Please LIKE and SHARE to get the latest UPDATES

 

 

 

TEA WITH THE MAD HATTER

Musings on Politics, The Tea Party, and America's Rampant Electile Dysfunction

NOW ON SALE

AT AMAZON

and

BARNES AND NOBLE

 

 

 And don't forget to check out

Available as a Trade Paperback or e-Book at

 

Amazon

B&N

This form does not yet contain any fields.
    Technology, Ideology and One Ridiculous Idea...

     

    Search the Site
    Follow me on Twitter
    « (Re)Defining America | Main | What Iowa Means... »
    Tuesday
    Jan102012

    Beware the Robocall....

    Today is Primary day in New Hampshire. I’ve been to the polls already, casting my not-so-secret ballot for Governor Jon Huntsman. On the way out I gave the thumbs up to a small but excited group of Huntsman supporters led by Andrew Provencher, who works aggressively and tirelessly for Huntsman up here. 
    It’s been a tiring—nay, exhausting—primary season. NH, as we all know, is unique that way. And I for one am glad it’s over. But it’s not because I’ll miss the political coffeehouse—far from it. It’s because the robocalls will stop.

    When you think about robocalls, try to picture little Carol Ann Freeling turning towards the camera and saying “They’re heeeerrrreeee…..” And believe me, these robocalls should frighten us more than any poltergeist…

    Though they began in earnest only in the mid-to-late nineties, political robocalls have an insidious history. Subject to very little oversight (much as other political advertising), incredibly cheap and amazingly invasive, these little less-than-a-minute ditties have allowed planted lies to grow quickly and virally in ways second only to the internet. It’s hard not to wonder at the hints about McCain’s Bangladeshi daughter coming the day before South Carolina’s 2008 primary, nor the swift-boating of John Kerry that left messages on every answering machine across the country.
    And there’s no one to talk to. At least if there’s a human being on the other end I can ask a few questions. Who’s sponsoring this poll? Who’s funding this message? With a robocall, that doesn’t happen.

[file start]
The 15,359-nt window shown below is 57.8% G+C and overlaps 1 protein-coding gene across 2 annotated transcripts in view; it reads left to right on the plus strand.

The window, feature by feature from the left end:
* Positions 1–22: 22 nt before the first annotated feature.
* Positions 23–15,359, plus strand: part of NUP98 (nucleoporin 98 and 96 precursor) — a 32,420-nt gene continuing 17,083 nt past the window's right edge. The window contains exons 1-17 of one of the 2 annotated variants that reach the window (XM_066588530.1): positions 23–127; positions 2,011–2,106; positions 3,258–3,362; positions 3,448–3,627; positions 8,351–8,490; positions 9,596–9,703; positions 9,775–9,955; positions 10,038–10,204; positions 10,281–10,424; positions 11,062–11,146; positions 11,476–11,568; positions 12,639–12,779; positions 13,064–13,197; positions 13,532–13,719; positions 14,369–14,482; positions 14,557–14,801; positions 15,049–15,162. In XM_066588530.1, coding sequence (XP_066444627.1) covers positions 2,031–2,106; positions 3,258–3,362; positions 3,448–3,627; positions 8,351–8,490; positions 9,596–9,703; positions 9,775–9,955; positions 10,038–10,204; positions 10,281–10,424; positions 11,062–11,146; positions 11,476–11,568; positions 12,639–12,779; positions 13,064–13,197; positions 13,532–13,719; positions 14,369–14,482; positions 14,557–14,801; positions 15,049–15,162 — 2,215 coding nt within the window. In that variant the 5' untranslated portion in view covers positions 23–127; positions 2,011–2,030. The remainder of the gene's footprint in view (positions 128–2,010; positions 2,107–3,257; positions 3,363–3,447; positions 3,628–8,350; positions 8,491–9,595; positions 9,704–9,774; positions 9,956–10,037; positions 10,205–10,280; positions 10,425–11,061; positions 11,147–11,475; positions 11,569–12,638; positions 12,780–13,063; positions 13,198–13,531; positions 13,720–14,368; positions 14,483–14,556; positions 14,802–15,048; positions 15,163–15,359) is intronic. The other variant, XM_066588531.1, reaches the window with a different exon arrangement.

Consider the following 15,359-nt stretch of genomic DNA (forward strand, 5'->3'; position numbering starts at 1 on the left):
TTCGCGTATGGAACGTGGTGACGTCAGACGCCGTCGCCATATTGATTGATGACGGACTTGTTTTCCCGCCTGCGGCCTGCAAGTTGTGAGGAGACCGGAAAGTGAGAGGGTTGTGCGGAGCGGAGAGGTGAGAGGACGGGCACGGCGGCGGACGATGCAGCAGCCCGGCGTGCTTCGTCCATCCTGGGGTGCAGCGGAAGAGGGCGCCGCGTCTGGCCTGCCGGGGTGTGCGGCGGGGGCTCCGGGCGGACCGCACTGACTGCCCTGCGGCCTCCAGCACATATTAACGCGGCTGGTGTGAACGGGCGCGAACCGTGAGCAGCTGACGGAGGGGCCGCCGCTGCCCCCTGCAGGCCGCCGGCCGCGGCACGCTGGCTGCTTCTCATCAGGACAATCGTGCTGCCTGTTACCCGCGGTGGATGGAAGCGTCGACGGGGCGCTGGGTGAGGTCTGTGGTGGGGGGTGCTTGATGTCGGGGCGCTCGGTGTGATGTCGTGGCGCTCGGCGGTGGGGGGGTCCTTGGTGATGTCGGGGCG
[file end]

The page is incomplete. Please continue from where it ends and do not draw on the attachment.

Robocalls are marketing, and we would do well to remember that fact. They’re not education; they may not even be factual. But they are treacherous in a very special way.  

    *****
    Yesterday, the day before the primary, I received twenty-three robocalls, all of them political.  (None, interestingly, were from Huntsman’s campaign.)  I’d like, now, to respond to a few of them: 

    -Yes, Mitt. I get that you’re the front runner. But the fact that you seem to be running against Obama already is a bit presumptuous, don’t you think?

     -Congressman Paul, why are you trying to frighten me? The messages you leave hint at death and destruction unless I vote for you… 

    -Governor Perry, you might sound a little less resigned to defeat. It almost sounds like you’re relying on that Hillary-cried-and-got-more-votes strategy that worked so well four years ago…. 

    -Buddy Roemer, you might want to think about turning the volume down from that Spinal-Tap “eleven” you’ve been using. You make Ron Paul sound like the quiet one.

    -Rick Santorum, I know that robocalls only cost maybe a dime each, but this is NH. You’re wasting your money…

    So note, please. None of you scared me, none of you sounded thoughtful, and none of you changed my mind. Still, I know you won’t stop. It must work somewhere or you wouldn’t do it. But at least I get a break from it now—at least, I guess, until after the conventions….

     

    PrintView Printer Friendly Version

    EmailEmail Article to Friend

    Reader Comments

    There are no comments for this journal entry. To create a new comment, use the form below.

    PostPost a New Comment

    Enter your information below to add a new comment.

    My response is on my own website »
    Author Email (optional):
    Author URL (optional):
    Post:
     
    Some HTML allowed: <a href="" title=""> <abbr title=""> <acronym title=""> <b> <blockquote cite=""> <code> <em> <i> <strike> <strong>